has rebranded! We're now! Read what this means for you here

Apprenticeship Law Jobs

Edit filtersClose filters
0 jobs matched
        Clear all filters

        No jobs found

        We're Sorry! Your search didn't return any results.

        Search tips
        • Check the spelling of your keywords
        • Try alternative search terms
        • Adjust the filters to widen your search

          Helping you find a career in law

          The legal profession involves lots of hard work and studying. The industry is known for paying exceptionally well (legal tend to be some of the highest earners in the UK!) and the work can be extremely fulfilling.

          The industry is primarily made up of lawyers and legal administrators. The route you choose can depend on your strengths, ambitions and interests.

          What is a lawyer?

          The work of lawyers includes conducting lawsuits (civil or criminal) and providing legal advice. There are two types of lawyers, solicitors and barristers.

          Solicitors provide legal advice to private or commercial clients. They carry out legal research and represent clients in court where necessary. Solicitors tend to work for a law firm and spend most of their time in an office environment.

          Barristers spend the majority of their time representing clients in court. They can be self-employed, yet affiliated with a chambers, or hired in-house by either a law firm or large commercial businesses.

          A quick way to spot the difference between the two is the dress code. Barristers wear the traditional long back robe and wig, whereas solicitors have no uniform, they're likely to be wearing a suit.

          Both roles are well-positioned to progress to a position as a Judge in the future, whose job it is to preside over matters that are brought to court.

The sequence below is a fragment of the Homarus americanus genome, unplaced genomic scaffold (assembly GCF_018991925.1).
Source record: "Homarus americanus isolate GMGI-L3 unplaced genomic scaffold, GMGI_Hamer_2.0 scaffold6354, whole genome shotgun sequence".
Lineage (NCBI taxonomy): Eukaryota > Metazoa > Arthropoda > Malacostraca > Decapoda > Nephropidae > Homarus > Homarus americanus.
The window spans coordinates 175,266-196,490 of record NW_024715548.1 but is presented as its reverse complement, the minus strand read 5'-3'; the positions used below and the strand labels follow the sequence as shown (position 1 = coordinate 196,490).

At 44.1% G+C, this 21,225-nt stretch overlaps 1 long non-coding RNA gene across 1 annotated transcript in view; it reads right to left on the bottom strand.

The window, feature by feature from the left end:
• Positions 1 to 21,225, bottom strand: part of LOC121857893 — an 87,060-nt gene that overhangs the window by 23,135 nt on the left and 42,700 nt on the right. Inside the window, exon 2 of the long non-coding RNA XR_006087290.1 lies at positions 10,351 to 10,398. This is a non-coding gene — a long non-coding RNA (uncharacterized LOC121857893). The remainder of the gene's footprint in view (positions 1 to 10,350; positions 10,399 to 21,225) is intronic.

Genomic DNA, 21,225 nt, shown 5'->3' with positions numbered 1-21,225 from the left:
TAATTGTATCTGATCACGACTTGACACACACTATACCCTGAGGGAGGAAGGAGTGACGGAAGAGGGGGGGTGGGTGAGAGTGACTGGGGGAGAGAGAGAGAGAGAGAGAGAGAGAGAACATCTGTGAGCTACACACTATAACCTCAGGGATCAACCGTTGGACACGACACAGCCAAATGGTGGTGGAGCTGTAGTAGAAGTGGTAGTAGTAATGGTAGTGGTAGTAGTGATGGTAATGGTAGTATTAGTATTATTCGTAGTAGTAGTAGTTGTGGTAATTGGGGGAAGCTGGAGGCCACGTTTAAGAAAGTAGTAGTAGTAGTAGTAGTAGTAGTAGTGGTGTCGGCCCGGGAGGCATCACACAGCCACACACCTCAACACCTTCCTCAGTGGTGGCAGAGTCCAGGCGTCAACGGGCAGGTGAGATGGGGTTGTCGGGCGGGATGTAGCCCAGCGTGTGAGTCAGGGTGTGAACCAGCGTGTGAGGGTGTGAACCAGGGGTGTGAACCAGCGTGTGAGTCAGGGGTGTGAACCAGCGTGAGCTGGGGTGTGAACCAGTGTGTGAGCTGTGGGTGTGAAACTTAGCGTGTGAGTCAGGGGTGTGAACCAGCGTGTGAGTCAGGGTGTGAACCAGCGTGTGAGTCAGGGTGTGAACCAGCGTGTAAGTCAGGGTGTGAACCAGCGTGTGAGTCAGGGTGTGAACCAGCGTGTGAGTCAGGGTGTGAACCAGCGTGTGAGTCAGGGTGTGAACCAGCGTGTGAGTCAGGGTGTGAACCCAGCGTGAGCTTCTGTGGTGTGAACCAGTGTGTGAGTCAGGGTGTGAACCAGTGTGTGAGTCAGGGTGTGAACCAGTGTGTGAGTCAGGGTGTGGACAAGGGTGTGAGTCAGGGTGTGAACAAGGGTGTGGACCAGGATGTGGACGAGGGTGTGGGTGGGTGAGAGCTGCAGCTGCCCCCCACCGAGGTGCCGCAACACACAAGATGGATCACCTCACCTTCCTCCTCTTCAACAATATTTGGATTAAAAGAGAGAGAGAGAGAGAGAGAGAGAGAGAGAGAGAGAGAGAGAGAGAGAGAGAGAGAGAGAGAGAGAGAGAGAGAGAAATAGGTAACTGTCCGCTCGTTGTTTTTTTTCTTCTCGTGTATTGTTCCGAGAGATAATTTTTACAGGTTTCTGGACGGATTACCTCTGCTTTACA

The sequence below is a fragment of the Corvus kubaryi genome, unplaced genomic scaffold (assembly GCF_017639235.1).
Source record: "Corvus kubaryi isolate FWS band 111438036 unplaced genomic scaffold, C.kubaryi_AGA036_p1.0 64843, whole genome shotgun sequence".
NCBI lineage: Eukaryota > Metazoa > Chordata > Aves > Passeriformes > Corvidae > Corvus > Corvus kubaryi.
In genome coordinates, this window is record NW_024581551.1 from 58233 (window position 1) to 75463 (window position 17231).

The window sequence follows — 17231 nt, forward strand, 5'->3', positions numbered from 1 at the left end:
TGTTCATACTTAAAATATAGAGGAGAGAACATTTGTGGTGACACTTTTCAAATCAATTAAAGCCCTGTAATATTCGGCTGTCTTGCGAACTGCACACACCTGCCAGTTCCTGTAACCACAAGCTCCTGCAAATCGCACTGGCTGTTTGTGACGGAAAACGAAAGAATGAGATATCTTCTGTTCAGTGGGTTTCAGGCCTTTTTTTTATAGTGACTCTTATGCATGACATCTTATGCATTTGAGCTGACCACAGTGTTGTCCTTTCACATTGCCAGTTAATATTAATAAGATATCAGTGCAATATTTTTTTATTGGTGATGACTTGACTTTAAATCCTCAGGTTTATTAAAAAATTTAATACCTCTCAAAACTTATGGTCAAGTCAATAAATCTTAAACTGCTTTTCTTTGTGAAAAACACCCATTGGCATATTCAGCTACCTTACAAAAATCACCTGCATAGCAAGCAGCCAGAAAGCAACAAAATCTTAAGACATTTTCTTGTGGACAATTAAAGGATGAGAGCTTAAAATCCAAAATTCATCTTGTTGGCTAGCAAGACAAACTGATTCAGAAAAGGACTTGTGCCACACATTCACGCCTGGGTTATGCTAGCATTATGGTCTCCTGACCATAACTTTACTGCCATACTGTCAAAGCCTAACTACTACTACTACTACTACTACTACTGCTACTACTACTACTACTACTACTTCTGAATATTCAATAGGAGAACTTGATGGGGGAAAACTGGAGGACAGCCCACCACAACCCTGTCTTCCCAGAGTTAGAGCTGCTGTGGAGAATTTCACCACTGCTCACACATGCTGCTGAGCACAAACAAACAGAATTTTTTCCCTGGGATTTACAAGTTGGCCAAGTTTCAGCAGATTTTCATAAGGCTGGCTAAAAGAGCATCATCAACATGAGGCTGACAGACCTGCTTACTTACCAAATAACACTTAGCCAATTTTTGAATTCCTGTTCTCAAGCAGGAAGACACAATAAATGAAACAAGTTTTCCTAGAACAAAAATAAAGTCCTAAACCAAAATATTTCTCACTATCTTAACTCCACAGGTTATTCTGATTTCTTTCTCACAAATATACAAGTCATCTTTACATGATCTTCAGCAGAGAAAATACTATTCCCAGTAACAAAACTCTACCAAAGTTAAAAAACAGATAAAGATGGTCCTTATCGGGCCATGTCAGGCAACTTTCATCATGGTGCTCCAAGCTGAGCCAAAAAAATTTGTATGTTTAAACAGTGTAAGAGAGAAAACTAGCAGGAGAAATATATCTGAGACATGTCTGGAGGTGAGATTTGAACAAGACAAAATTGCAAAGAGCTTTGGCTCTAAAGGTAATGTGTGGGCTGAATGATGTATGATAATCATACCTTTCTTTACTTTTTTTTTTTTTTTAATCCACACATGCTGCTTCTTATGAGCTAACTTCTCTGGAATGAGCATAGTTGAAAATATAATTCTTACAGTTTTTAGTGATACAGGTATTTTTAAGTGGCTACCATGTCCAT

What jobs are there in legal administration?

          Legal administration involves the work of paralegals, clerks and secretaries. They keep records updated, prepare court forms, assist in legal research, make appointments and attend court.

          Find out more
          • FAQs
          • Jobs by industry
          Skills required for a career in the Law industry

          The skills in the law industry vary across each job type. However, all professionals working in the legal field require a high attention to detail, strong communication skills and long concentration span.

          If you want to work in the legal sector, demonstrate evidence of extracurricular activity, team working, strong oral and written communication skills, self-awareness and time management in your applications.

          Typical Law career progression routes

          Sitting at the very top of the hierarchy is the Lord Chief Justice, followed by high court judges then Judges. To become a judge, you'll need at least seven years of full-time experience in the industry, working as a fully-qualified solicitor or barrister.

          According to The Lawyer Portal, an apprenticeship can take six years to complete. You will become a fully-qualified solicitor once it's completed.